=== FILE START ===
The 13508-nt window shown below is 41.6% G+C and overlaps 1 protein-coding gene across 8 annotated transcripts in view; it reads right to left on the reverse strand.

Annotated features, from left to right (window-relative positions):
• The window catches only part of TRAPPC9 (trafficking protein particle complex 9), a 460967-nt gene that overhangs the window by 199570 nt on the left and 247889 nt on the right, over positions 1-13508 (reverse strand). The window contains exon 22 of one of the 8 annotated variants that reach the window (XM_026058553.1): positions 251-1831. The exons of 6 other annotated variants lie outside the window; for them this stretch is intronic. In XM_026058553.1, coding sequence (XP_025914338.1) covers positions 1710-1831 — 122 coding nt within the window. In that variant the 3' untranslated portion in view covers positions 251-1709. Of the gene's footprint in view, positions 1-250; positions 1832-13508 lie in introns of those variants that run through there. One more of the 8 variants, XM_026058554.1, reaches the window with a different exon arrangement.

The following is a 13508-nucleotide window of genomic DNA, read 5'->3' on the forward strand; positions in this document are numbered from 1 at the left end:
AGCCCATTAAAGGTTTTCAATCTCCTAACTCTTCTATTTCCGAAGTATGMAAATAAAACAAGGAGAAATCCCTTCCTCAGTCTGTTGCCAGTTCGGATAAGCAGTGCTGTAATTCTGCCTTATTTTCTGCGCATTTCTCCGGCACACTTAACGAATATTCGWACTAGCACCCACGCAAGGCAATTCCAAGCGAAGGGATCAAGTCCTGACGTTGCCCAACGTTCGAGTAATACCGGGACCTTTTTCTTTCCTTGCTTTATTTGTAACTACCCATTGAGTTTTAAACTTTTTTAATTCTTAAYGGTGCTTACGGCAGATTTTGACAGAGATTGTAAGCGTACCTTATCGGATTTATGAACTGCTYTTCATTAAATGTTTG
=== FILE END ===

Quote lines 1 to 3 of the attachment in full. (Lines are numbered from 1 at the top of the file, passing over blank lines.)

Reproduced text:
The 13508-nt window shown below is 41.6% G+C and overlaps 1 protein-coding gene across 8 annotated transcripts in view; it reads right to left on the reverse strand.

Annotated features, from left to right (window-relative positions):
• The window catches only part of TRAPPC9 (trafficking protein particle complex 9), a 460967-nt gene that overhangs the window by 199570 nt on the left and 247889 nt on the right, over positions 1-13508 (reverse strand). The window contains exon 22 of one of the 8 annotated variants that reach the window (XM_026058553.1): positions 251-1831. The exons of 6 other annotated variants lie outside the window; for them this stretch is intronic. In XM_026058553.1, coding sequence (XP_025914338.1) covers positions 1710-1831 — 122 coding nt within the window. In that variant the 3' untranslated portion in view covers positions 251-1709. Of the gene's footprint in view, positions 1-250; positions 1832-13508 lie in introns of those variants that run through there. One more of the 8 variants, XM_026058554.1, reaches the window with a different exon arrangement.